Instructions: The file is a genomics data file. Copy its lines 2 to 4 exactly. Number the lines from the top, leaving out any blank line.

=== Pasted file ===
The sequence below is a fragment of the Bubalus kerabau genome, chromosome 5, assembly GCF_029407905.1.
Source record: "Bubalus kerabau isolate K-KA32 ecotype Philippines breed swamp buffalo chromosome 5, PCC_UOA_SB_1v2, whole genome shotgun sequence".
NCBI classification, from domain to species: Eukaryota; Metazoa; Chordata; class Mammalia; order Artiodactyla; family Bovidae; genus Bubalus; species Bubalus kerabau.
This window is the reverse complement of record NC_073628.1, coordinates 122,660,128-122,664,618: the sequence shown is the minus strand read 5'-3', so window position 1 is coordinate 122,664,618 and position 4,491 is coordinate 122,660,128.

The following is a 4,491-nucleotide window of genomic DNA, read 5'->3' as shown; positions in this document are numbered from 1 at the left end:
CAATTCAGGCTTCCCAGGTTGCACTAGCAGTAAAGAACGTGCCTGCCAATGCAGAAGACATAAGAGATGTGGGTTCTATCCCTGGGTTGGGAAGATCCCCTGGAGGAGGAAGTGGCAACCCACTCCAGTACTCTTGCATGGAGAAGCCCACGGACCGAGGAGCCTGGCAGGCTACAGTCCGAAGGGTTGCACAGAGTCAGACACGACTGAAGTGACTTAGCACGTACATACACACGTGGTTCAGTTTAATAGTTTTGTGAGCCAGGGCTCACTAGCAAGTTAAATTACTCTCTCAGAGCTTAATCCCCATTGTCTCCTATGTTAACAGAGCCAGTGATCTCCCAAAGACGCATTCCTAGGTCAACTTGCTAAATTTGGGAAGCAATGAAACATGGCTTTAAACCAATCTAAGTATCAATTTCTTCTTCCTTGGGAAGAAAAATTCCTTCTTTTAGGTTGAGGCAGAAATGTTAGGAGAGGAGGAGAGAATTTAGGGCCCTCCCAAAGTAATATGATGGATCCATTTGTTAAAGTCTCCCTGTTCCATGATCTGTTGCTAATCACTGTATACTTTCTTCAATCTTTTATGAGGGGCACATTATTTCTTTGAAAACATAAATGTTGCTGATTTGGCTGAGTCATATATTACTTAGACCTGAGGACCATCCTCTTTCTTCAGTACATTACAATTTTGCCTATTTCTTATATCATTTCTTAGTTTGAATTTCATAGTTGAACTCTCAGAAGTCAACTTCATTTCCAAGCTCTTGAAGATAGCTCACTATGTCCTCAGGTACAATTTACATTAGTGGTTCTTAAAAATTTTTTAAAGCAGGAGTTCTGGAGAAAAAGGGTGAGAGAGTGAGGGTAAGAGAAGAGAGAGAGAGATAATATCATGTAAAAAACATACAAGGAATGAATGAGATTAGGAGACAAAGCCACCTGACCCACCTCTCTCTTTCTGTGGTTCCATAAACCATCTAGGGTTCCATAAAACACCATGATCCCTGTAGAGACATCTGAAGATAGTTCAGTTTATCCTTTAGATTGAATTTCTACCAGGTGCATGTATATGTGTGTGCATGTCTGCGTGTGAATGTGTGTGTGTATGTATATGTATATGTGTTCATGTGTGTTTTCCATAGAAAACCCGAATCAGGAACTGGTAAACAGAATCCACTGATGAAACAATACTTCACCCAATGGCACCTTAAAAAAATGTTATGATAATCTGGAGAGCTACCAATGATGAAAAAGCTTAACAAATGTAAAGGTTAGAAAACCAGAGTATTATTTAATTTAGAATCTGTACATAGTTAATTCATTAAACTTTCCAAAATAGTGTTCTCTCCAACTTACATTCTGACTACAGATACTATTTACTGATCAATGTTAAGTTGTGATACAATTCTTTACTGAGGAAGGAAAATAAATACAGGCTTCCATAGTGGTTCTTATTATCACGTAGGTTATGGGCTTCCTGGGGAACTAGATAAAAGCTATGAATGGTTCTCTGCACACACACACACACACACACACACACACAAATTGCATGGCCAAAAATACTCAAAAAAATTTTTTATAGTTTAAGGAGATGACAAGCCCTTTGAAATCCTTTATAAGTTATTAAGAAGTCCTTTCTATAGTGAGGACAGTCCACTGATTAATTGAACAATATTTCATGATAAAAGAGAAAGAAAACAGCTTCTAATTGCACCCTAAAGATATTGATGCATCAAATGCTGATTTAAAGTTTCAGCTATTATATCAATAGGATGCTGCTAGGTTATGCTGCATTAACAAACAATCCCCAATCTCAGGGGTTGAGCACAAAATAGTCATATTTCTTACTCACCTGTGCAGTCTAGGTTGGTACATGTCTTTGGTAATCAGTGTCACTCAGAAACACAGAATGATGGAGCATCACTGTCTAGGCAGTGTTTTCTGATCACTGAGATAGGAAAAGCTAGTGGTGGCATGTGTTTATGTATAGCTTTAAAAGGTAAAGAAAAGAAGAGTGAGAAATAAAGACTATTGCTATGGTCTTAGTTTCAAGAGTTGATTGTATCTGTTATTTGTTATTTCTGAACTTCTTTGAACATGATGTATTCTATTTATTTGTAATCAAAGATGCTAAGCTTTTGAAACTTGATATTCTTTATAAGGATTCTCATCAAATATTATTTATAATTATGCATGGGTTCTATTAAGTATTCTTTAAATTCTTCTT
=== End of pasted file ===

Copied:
Source record: "Bubalus kerabau isolate K-KA32 ecotype Philippines breed swamp buffalo chromosome 5, PCC_UOA_SB_1v2, whole genome shotgun sequence".
NCBI classification, from domain to species: Eukaryota; Metazoa; Chordata; class Mammalia; order Artiodactyla; family Bovidae; genus Bubalus; species Bubalus kerabau.
This window is the reverse complement of record NC_073628.1, coordinates 122,660,128-122,664,618: the sequence shown is the minus strand read 5'-3', so window position 1 is coordinate 122,664,618 and position 4,491 is coordinate 122,660,128.